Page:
Disney’s ‘Frozen’ Leaves You Feeling Anything But Cold

 

 

 

By: Kasey Kelly

As possibly the biggest Disney fan in Ramsey (at the very least), I admit I went into Frozen expecting to love it. I’ve been following the movie’s progression since it was first announced back in 2011, and once I saw the Broadway star-studded cast I knew it was not to be missed.

What I never could have expected was to be sitting in the movie theatre on Thanksgiving in absolute awe of the magic Disney has managed yet again. Nor did I think that the movie could be so entrancing that I would return 2 days later to see it again, only to laugh and cry even more than I had the first time. ‘Frozen’ has easily won its’ place as a new all-time favorite Disney film; I do not love this movie, I am IN love with it.

‘Frozen’ is inspired (very loosely) by the Hans Christian Anderson fairytale “The Snow Queen”. The story follows two sisters; Elsa and Anna. Elsa (Idina Menzel) has a secret power: She can fill a room with snow and ice with a few shakes of her hand. Only she hasn’t mastered her ability, and one day she accidentally injures Anna (Kristen Bell) with a shot of ice to the head. After that, Elsa mostly hides in her room for fear of hurting people, and the girls become estranged over the years. But on Elsa’s coronation day, the new queen becomes frightened — one of her triggers for spontaneous ice creation — and she accidentally sends Arendelle into an eternal winter. Elsa flees to the mountains, and the majority of the movie is spent with Anna, as she sets out to find the queen, bring her home and get her to end the winter. Along for the ride are the Ice man Kristoff (Johnaten Groff) and his pet reindeer, Sven, plus one of Elsa’s creations, a hilarious talking snowman named Olaf (Josh Gad).

Where Disney’s “Tangled” (another wonderful Disney film) had tried to be a sassy fairy tale update, “Frozen” is the real thing. There’s a childlike delight to it from the first scene, as well as a beautiful message that we all need in our lives despite age.

The movie makes it pretty obvious that we can all expect a ‘Frozen: The Broadway Musical’ sooner rather than later with the Broadway-star studded cast and the songwriting styles of Robert Lopez and Kristen Anderson-Lopez (famous for their work on “The Book of Mormon” and “Avenue Q”). The songs are some of Disney’s strongest, from the poignant “Do You Want to Build a Snowman?”, the charming and unexpectedly deep “Fixer Upper”, or the funny “Summertime,” the songs are some of Disney’s most entertaining and moving show-stoppers. Though nothing compares to the power balled “Let it Go” the song writing pair wrote for Idina Menzel specifically. You will have chills from the first note, and it will take you the rest of the movie to get your breath back and to slow your heart rate. The song (and the animation that goes with it) makes it one of Disney’s greatest movie scenes of all time; it’s truly unbelievable.
Directors Jennifer Lee (The studio’s first female director and the screenplay writer) and Chris Buck know when to veer from tradition. “Frozen” may be another Disney princess movie, but the fate of the world isn’t resting on whether or not the princess gets a kiss. The story is more interested in Anna’s love for her sister and her attempts to bring her back home. Resourceful, awkward, courageous, and wonderfully real, Anna’s a refreshing take on the Disney princess formula. She’s funny and independent, yet also yearns for love and adventure. Kristen Bell has you in love with Anna every moment of the film, bringing a great deal of charisma and wit to the role, and creates a memorable addition to the princess franchise.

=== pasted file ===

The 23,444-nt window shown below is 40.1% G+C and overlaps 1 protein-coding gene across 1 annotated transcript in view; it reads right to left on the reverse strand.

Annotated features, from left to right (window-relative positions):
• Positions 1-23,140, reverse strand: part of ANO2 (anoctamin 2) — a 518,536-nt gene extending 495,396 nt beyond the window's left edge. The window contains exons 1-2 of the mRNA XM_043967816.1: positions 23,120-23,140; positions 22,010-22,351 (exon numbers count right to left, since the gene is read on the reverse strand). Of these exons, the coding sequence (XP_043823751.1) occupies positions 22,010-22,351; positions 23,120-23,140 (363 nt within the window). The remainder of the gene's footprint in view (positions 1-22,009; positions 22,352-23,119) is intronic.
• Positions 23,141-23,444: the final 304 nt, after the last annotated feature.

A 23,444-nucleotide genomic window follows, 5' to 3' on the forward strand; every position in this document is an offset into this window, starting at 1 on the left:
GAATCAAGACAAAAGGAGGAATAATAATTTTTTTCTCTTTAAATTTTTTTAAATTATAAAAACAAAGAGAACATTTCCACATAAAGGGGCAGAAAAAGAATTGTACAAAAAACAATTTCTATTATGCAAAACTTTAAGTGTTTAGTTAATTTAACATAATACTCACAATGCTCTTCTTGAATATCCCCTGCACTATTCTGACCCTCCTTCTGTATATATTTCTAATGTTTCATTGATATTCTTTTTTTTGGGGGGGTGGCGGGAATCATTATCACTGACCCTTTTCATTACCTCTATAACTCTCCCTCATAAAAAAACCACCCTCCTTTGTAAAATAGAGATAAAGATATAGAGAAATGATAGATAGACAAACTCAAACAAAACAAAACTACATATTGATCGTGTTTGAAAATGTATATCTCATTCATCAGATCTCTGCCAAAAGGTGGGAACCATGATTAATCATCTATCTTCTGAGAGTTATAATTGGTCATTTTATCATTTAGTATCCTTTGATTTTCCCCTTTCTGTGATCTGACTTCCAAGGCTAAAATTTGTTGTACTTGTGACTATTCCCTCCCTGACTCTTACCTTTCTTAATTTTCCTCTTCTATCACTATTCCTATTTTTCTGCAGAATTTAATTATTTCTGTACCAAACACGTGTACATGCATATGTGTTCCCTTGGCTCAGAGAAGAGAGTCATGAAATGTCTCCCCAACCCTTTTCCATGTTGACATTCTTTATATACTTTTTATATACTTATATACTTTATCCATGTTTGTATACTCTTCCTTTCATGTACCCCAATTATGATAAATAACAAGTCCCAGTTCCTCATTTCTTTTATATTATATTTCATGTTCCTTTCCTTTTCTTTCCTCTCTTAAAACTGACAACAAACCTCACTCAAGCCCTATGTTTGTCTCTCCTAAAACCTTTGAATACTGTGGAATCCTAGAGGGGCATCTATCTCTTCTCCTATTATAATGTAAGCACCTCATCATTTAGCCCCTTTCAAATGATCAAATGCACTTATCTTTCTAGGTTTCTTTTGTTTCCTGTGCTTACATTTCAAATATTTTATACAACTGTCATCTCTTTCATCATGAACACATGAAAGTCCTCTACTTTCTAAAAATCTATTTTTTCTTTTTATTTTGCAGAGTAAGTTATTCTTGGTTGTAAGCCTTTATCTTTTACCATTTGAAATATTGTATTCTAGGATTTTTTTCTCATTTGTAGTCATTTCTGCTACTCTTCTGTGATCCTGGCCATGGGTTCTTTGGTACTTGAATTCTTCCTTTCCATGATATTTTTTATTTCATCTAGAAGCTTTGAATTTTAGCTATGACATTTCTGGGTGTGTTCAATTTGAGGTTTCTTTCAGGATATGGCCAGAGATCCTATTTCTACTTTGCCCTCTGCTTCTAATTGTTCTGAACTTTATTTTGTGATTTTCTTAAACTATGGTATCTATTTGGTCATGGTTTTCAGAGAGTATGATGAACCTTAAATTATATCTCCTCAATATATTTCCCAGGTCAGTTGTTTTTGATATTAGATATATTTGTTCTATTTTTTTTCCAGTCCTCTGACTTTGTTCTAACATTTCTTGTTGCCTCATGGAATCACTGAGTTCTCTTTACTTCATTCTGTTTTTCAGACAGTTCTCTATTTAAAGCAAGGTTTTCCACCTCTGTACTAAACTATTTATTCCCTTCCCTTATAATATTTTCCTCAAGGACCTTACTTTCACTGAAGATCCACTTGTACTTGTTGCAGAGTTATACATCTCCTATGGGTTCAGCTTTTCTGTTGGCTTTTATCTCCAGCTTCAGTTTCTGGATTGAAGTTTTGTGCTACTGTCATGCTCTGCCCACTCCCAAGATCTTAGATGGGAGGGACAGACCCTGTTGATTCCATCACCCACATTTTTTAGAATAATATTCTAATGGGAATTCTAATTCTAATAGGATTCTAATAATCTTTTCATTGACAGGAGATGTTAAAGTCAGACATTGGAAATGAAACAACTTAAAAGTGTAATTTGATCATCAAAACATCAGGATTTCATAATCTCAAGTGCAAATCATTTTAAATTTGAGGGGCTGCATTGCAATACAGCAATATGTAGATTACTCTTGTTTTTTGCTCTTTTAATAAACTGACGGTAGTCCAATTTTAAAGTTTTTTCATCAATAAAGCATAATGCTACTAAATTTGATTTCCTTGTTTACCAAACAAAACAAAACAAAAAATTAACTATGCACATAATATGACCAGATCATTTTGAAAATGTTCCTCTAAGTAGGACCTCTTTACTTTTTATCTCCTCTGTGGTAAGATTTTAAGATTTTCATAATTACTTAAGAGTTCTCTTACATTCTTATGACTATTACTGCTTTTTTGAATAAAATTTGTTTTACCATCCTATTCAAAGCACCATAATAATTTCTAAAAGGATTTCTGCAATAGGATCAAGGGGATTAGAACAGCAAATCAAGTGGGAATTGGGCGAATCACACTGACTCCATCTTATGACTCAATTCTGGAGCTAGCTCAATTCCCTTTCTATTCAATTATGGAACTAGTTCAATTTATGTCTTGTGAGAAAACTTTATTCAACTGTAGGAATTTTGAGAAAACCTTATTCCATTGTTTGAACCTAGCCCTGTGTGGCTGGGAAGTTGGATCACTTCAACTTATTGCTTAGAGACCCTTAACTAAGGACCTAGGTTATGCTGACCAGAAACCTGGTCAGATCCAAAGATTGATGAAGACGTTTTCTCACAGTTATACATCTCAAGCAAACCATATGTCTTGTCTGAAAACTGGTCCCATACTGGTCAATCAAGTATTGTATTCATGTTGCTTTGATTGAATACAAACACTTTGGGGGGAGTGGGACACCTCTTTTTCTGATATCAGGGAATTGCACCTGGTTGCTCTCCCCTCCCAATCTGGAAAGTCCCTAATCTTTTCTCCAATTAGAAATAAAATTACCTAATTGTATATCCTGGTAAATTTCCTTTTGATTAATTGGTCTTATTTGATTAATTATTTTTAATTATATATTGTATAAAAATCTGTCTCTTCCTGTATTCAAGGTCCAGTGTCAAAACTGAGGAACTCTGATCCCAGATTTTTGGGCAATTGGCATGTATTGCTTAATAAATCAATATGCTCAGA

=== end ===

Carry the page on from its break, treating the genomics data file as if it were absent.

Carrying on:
Everything the studio did so well in its’ “renaissance period” present again in “Frozen,” such as memorable supporting characters. Kristoff is a sweet, well-meaning hero, not to mention that he looks like real men do; there is something beautifully human to him and all the characters. And Gad finds the right balance of outrageousness and sweetness as Olaf, and had every member of the audience young and old doubled over in laughter.

The feature is preceded by the innovative animated short “Get a Horse!” starring Mickey Mouse voiced by Walt Disney himself. Honestly, the short film alone would have been worth the price of admission, make sure to get to the theatre in time for the previews, this short is not to be missed.

The movie’s flaw? The fact that it ends. As a girl who grew up on Disney, and who basically lives and breathes all things Disney, it was pure joy to see the magic that ‘Little Mermaid’ and ‘Beauty and the Beast’ had had recaptured again but in a modern way. When the credits were rolling, I wanted one more song, one more gorgeous animated scene, one more shocking twist. Despite having seen it 2 times already, I will be most defiantly returning for a third and who knows how many times after that. ‘Frozen’ is a beautiful reminder of what “Disney magic” once meant.

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Author: Karen Latimer

Dr. Latimer is a Family Physician and Wellness Coach. She helps clients with parenting issues, the challenges of college and young adulthood and issues related to health and habits. Email her at drkarenlatimer@gmail.com to learn more. She is the author of the Audible Original, Take Back the House -- Raising Happy Parents.

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